Eyes on the Skies
On the East Coast, Maine is known for dark night skies and some of the prime skywatching is in Acadia National Park and the Mount Desert Island area. The town of Bar Harbor even has an ordinance in place to prevent light pollution.
For years Acadia’s Cadillac Mountain, at 1,532 feet, was said to be the first place touched by the sun’s morning light in the United States. Subsequent research has shown that the sun’s rays strike other, less accessible parts of the state first. Still, people atop Cadillac at dawn may likely be the first in the nation to see the sun rise on any given day.
Arrive at least half an hour before the specified time of sunrise. Dress warmly or bring a blanket, as it is colder and the winds are often strong at the Cadillac summit. You may find dozens of other people there too on any summer day. Another good sunrise-viewing spot is the Schooner Head Overlook in Acadia.
At the Cadillac summit, the Blue Hill Overlook remains the favored “sunset” spot. The Bar Harbor Town Wharf, especially at summer’s peak when the sun sets well north of west, is a good place to see spectacular color with water in the foreground. If you don’t mind a half-mile hike, Acadia’s Beech Mountain is also fabulous. Park in the summit trail parking lot and take the trail to the right, skirting the mountain’s western slope. After half a mile, the trail crosses broad open expanses of granite. You can stop there or continue to the unused fire tower. Be sure to bring along a flashlight or headlamp for the hike out.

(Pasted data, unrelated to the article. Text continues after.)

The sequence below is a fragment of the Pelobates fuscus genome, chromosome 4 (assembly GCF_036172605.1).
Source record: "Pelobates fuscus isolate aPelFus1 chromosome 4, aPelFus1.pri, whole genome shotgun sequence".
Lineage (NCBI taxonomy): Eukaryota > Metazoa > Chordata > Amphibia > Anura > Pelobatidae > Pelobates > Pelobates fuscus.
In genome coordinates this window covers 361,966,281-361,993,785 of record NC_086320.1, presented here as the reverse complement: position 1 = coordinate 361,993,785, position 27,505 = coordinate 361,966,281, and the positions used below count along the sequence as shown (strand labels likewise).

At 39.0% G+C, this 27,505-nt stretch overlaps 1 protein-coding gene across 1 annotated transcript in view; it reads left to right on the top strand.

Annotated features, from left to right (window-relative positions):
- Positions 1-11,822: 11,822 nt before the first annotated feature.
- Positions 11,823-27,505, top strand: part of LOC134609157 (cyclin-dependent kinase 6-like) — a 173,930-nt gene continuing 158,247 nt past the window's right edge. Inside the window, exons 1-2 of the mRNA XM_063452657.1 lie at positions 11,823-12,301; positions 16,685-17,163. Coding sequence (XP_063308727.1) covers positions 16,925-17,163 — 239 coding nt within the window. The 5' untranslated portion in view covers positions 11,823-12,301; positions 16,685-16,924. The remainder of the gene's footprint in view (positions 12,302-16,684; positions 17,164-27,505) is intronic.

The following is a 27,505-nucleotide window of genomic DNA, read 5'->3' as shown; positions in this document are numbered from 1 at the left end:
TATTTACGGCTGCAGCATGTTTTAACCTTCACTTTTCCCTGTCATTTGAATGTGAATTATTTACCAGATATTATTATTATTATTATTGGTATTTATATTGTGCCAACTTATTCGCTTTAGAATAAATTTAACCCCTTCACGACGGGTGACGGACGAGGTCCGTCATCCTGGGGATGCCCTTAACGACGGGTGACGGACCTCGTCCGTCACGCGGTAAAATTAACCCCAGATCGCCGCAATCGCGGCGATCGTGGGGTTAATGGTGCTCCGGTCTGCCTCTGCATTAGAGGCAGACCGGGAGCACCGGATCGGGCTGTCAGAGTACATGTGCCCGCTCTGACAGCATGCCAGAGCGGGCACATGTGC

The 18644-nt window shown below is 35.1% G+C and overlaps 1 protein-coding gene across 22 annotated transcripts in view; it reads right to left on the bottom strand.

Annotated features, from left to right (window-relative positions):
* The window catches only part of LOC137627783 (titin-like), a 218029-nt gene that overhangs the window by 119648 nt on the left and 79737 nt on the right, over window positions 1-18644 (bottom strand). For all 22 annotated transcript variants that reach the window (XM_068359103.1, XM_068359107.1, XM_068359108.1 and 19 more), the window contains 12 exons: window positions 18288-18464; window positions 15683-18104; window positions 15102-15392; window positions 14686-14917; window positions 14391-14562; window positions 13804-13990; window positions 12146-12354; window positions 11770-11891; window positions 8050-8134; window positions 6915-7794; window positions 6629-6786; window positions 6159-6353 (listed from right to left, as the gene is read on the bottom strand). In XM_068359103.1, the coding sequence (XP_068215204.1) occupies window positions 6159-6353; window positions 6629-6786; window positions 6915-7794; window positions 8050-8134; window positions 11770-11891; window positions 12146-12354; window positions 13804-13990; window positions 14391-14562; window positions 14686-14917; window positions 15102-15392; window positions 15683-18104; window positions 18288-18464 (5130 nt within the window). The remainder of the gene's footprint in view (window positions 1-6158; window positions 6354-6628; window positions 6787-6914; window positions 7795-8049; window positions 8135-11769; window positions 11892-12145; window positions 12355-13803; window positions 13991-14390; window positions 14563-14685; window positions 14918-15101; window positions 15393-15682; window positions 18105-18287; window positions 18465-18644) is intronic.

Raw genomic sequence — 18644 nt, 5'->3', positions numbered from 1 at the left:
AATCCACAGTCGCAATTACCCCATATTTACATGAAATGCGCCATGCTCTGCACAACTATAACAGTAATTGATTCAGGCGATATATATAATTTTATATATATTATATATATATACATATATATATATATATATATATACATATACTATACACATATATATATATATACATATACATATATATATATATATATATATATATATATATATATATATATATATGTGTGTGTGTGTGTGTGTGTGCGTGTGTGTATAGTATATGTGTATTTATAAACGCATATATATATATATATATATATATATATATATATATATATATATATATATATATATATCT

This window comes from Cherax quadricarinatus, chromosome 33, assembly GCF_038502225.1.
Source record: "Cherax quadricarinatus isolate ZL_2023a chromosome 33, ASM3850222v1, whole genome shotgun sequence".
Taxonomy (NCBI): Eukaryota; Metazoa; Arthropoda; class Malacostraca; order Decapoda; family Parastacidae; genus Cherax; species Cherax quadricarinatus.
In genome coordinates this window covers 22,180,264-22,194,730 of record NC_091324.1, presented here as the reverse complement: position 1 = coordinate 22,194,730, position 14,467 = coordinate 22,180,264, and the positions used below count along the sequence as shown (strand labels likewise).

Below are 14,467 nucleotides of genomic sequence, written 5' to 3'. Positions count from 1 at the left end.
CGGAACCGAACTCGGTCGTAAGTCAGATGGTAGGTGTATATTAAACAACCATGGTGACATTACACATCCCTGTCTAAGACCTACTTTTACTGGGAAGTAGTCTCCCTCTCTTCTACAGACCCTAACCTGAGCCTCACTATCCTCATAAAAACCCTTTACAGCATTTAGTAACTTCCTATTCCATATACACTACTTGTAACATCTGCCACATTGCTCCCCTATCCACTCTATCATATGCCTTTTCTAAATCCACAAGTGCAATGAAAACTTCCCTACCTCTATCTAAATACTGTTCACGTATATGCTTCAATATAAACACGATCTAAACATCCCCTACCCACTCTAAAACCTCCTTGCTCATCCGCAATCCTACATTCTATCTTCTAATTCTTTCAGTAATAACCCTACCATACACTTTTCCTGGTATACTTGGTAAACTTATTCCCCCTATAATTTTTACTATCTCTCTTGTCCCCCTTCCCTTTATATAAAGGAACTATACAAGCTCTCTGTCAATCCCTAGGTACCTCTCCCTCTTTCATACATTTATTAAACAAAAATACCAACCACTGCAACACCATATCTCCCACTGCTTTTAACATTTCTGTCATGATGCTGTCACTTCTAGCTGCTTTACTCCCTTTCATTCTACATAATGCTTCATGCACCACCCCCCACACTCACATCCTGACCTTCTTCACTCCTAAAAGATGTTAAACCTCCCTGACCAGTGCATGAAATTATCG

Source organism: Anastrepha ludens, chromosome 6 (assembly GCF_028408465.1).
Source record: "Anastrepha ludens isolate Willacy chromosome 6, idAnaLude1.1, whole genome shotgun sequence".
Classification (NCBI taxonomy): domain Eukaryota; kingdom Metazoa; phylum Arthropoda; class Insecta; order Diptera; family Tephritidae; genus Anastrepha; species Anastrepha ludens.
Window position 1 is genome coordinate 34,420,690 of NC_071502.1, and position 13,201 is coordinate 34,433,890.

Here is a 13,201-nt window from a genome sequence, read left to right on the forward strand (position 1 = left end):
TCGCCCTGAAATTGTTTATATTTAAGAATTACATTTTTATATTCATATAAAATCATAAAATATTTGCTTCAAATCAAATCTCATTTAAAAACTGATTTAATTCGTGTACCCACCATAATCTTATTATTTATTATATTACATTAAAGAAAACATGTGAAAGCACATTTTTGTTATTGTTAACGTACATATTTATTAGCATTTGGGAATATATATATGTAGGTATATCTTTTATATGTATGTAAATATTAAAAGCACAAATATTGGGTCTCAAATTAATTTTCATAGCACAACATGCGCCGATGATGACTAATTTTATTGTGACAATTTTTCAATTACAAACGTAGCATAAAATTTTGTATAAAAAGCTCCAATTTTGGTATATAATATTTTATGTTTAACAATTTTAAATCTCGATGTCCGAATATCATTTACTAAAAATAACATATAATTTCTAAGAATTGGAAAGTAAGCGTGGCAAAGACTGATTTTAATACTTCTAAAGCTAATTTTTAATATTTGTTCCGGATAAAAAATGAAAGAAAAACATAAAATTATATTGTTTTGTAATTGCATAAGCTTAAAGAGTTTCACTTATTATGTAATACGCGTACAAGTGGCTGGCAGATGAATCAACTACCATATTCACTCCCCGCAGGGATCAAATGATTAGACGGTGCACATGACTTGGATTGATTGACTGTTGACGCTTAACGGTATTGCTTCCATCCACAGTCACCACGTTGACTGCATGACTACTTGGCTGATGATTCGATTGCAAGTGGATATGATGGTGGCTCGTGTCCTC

Looking for stars or constellations only requires a relatively dark area with good views to the horizon. More often than not, that bright evening “star” you see isn’t a star at all — it’s a planet. Venus and Jupiter are among the brightest. Many people can even see the slight red tinge to Mars when it is high in the night sky.
One of the most beautiful spots to see stars is at the edge of a large lake or calm ocean. The bright points of light will be amplified in the millions of starry reflections. One of Acadia’s most popular naturalist programs is “Stars Over Sand Beach,” a 1.5-hour talk about the heavens, during July and August. “Knowing the Night,” a program about the natural world’s after-dark happenings, is another related program.
Night Sky Viewing Tips
* It can take 20 to 30 minutes for your eyes to adapt to dark conditions. Avoid bright lights: cover flashlights and headlamps with red cellophane, as red light reduces night vision the least.
* When watching for falling stars, don’t focus on any one spot in the sky. Look in the general direction of any meteor shower (say to the southwest) and the sudden trail of an incoming trail will draw your eyes to it automatically.
* A full-moon night is not great for stargazing. The bright light will lower your capacity to see faint stars and celestial objects.